Our long goodbye to Jóhann Jóhannsson continues with the release of his final film score, co-composed with frequent collaborator Hildur Guðnadóttir. The score is elegant, powerful, and memorable. Unfortunately, these words have not been applied to the movie, typically described as “slow.” But as a long line of religious movies has produced an abundance of scores either tepid or bombastic (we’ll be kind and not name names), it was only a matter of time before the script was flipped. Will the score to Mary Magdalene have the enduring power of Ennio Morricone’s The Mission and Peter Gabriel’s Passion? Only time will tell. For now, we can only report that it’s strong enough to be considered a possibility.
There’s a certain sadness associated with the fact that we are hearing some of Jóhannsson’s last music. Add this to the inherent emotion of the subject matter, and it would be fair to suggest a coloring of our appreciation. Yet we also have a solid defense: the fact that we’ve appreciated everything Guðnadóttir and Jóhannsson have released separately or together up to this point. Seeing these names together is a virtual guarantee of quality. Once again, they live up to our expectations, and even surpass them, as the score stands so well on its own ~ much better than Jóhannsson’s recent score to The Mercy, which included tracks from prior albums.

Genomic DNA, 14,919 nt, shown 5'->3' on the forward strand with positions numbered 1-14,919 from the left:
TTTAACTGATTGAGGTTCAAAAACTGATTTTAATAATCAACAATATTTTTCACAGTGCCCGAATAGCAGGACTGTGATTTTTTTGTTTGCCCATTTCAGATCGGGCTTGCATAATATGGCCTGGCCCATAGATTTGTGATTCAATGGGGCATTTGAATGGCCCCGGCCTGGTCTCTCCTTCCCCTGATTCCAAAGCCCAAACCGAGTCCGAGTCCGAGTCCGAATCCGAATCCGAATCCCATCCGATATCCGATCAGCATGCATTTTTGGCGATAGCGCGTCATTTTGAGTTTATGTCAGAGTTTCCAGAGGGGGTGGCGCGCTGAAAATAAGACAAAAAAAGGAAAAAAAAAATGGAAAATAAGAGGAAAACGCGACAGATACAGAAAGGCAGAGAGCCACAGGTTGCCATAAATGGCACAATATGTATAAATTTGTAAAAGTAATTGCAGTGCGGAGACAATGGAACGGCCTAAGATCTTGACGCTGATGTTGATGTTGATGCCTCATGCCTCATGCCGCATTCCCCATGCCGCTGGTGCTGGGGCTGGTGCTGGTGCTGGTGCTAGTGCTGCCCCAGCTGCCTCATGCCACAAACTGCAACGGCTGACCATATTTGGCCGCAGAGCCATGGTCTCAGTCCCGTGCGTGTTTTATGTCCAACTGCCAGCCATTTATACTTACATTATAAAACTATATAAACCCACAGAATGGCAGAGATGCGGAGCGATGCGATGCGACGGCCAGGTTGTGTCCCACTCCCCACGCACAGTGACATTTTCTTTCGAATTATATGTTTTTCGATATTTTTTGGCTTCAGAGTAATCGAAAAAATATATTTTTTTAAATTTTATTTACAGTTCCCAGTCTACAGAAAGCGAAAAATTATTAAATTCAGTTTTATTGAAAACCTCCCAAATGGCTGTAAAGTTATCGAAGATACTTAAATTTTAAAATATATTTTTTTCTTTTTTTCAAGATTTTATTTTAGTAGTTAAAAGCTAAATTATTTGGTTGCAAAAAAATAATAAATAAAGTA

When communicating such lofty themes as faith and resurrection, one needs to establish a sense of mystery and beauty, while avoiding over-reverence and treacle. It also helps to inject a note of fear. These composers are up to the task. Opening track “Cana” even contains the slightest hint of Gabriel’s “Of These, Hope” ~ only a tendril, but enough to catch the attention. The main theme enters in the keyboards of “The Mustard Seed,” accompanied by breath and string and revisited in “Resurrection.” “Messiah” offers restrained awe, to the point that one considers not seeing the film ~ could the visuals really match this subtle grace? But “Goats” is the go-to track, the one that pushes the album over the edge by not playing to expectations. Marked by pounding, warlike drums, it seems more Sicario than salvation. From this point forward, the album bleeds an accumulating weight. We all know this story, and from any angle it’s still the same ~ crushing sadness followed by indescribable joy. It’s a testament to the composers that they hold the latter on a leash, respecting the fact that the former is not wiped away ~ it remains, and will always remain, part of the tale. But it’s also comforting to note that in his final months, Jóhannsson’s work dovetailed with a gospel of eternal hope. (Richard Allen)